]]>Being a Python novice, I am learning a lot from reviewing solutions on here (Jim’s or others’), so once I had solved the puzzle I came to look at this thread. Then as a test I tried to implement my algorithm using as much of Jim’s code as possible. I have not researched properly the relative time cost of looping through primes and testing other properties, as opposed to engineering the other properties and then testing if prime (which involves at least a look-up which itself must require looping). However, by starting with the square/cube pairs implied by tests 2 and 3, then working back to 200 in one direction and forwards using Jim’s code in the other, I reduced the average run-time on my machine from 0.90ms to 0.38ms.

I won’t post all my code because I am using a few long-hand functions instead of the Enigma library. However, I think the following chunk should make it clear how I adapted Jim’s code to give a list of possible solutions from which to find the pair with interchangeable d5 and d6:

convert "power" test into powers generator generates (a^k) up to and including x, from a minimum root m def powers(x,k,m=2): for a in range(m, int(x**(1/k))+1): yield a**k ... #Control program #Store long-list of primes n0=200 primes = list(Primes(n0)) #Start with all possible pairs of squares and cubes separated by a prime nsd = {} for n3 in powers(n0,3,3):# N3>cube of 2 since we need at least one cube for N5 for n2 in powers(n0,2): d3 = n2 - n3 if d3>n2/2:continue elif is_prime(d3): nsd[(n2,n3)]=d3 #For each of these pairs, run back up to n0 to find possible prime steps ns = [] for n2, n3 in nsd.keys(): for d2 in primes: if d2 > min((n0-n2),n2):break#we don't know n1 yet, so cap d2 as if d1=0 else: n1=n2+d2 d1=n0-n1 d3=nsd[(n2,n3)] if is_prime(n1) and is_prime(d1) and len(set([d1,d2,d3]))==3: #And then run downwards to apply the remaining tests (per JR approach) for solution in solve((n0-sum([d1,d2,d3])), (t4, t5, t6, t1) , [d1,d2,d3]): ns.append(solution)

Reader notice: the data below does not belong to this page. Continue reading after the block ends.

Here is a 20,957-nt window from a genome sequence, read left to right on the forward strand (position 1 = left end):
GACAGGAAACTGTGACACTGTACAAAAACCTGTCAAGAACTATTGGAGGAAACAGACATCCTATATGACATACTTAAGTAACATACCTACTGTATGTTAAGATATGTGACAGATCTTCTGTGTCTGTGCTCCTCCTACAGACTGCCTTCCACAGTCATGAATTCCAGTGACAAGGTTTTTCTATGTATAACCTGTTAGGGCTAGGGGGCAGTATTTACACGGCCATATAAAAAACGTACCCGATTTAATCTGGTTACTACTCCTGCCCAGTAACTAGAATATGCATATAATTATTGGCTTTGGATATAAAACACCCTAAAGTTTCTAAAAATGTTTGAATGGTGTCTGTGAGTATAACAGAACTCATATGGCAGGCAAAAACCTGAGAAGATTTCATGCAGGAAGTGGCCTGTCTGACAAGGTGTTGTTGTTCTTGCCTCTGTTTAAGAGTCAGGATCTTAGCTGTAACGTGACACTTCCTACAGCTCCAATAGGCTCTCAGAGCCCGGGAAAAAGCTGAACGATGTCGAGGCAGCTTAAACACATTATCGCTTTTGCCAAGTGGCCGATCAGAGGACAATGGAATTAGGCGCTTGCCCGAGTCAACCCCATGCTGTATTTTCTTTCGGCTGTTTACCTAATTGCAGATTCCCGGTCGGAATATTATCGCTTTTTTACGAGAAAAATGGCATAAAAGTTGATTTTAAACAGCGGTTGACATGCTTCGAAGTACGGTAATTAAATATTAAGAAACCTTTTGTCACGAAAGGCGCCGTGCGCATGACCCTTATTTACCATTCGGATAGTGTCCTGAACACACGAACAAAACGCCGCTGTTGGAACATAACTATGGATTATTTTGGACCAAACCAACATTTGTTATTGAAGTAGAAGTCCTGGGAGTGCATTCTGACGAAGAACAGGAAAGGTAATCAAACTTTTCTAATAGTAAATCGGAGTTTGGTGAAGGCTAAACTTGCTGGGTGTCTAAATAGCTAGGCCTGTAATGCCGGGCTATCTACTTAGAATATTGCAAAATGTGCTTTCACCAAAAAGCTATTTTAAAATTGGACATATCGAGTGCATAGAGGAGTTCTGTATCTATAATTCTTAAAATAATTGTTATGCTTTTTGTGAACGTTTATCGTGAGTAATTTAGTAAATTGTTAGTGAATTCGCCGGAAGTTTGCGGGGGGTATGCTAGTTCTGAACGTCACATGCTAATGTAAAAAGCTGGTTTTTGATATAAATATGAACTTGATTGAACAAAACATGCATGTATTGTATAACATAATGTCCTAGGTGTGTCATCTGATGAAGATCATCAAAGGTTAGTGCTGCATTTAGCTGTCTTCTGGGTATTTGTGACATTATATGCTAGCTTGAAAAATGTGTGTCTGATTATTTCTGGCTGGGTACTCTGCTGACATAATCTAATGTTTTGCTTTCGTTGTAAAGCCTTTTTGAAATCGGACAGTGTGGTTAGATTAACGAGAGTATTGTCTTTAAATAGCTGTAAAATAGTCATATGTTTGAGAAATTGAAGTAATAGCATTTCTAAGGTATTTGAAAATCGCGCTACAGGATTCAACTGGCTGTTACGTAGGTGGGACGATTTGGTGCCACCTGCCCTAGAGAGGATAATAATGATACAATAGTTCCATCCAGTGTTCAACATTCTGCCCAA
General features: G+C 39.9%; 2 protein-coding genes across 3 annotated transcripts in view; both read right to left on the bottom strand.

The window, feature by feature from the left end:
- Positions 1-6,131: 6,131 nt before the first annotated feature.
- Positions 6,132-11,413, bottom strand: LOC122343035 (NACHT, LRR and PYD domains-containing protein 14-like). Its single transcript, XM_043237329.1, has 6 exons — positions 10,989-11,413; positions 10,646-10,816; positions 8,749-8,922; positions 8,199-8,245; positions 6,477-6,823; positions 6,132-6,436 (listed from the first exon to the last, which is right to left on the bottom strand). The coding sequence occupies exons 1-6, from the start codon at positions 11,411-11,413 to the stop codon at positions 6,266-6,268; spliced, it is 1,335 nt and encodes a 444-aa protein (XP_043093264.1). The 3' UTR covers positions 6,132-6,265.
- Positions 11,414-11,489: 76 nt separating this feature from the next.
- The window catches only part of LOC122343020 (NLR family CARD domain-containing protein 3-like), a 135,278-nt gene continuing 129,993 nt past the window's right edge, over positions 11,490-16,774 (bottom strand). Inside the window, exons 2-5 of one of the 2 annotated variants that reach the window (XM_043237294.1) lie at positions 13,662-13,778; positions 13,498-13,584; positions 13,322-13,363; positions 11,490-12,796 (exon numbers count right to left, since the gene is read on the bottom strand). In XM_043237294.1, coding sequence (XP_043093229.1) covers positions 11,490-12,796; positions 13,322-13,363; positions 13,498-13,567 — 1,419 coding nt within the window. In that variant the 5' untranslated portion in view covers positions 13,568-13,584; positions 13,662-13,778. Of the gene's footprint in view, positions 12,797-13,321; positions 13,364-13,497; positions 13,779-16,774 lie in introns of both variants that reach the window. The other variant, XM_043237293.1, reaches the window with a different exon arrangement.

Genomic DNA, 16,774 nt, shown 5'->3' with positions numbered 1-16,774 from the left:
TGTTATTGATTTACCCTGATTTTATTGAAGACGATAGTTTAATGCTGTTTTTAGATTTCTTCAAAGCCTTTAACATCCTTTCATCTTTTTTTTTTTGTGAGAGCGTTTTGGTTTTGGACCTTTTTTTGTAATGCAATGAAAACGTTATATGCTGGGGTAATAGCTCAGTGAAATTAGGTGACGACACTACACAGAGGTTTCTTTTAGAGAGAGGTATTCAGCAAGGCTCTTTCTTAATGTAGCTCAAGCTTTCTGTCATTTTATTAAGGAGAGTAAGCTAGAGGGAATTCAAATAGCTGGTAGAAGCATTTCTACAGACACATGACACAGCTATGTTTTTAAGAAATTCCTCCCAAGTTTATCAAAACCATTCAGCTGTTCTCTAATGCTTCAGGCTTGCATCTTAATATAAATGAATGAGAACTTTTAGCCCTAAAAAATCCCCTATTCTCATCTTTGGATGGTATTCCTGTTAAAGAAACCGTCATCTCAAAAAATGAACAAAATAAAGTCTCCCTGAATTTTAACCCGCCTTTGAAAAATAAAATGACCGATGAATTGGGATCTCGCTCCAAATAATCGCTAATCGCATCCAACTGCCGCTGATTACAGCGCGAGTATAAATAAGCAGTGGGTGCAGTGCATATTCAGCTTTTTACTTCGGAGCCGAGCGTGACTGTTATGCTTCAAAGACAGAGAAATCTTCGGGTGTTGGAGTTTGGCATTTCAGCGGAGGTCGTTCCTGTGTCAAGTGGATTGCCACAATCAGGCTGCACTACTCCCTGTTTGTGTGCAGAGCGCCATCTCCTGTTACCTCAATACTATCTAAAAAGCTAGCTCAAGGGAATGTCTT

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]]>This Python program runs in 47ms.

**Run:** [ @repl.it ]

from itertools import product from enigma import Rational, irange, multiply, printf F = Rational() # probability of choosing n balls with the same quality from t # where q of the t balls have the quality def P(n, t, q): return multiply(F(q - i, t - i) for i in irange(0, n - 1)) # choose the number of non-red and red balls for (n, r) in product(irange(3, 7), irange(3, 15)): # there are r red and n non-red balls t = r + n # probability of 3 being red p1 = P(3, t, r) # probability of 3 being non-red p2 = P(3, t, n) # check the conditions if p1.numerator == 1 and p2.numerator == 1 and p1 < p2: printf("n={n} r={r}, t={t}, p1={p1} p2={p2}")

**Solution:** There were 10 balls in the bag, 4 of them were red.

So, the bag contained 6 red balls, and 4 non-red balls.

When picking three balls, there is a 1/30 chance that they are all red, and a 1/6 chance of them all being non-red.

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]]>

1 2 3

1 0 0 (0m)

0 1 0 (1m)

1 1 0 (2m)

0 0 1 (3m)

1 0 1 (4m)

0 1 1 (5m)

1 1 1 (6m)

1 0 0 (7m)

…

If we read the switches backwards we see the system of switches operates as a binary counter starting at 001 (= 1) and counting up to 111 (= 7) after 6 minutes.

After 7 minutes the counter would reach 8 = (000 + overflow), but the switches are arranged in a circle, so the overflow bit feeds into the least significant bit of the counter, so state 8 corresponds to state 1 (= 001) and we are back where we started.

The counter cycles through the non-zero states 1-7 every 7 minutes, so never achieves state 0 and the bomb will never go off.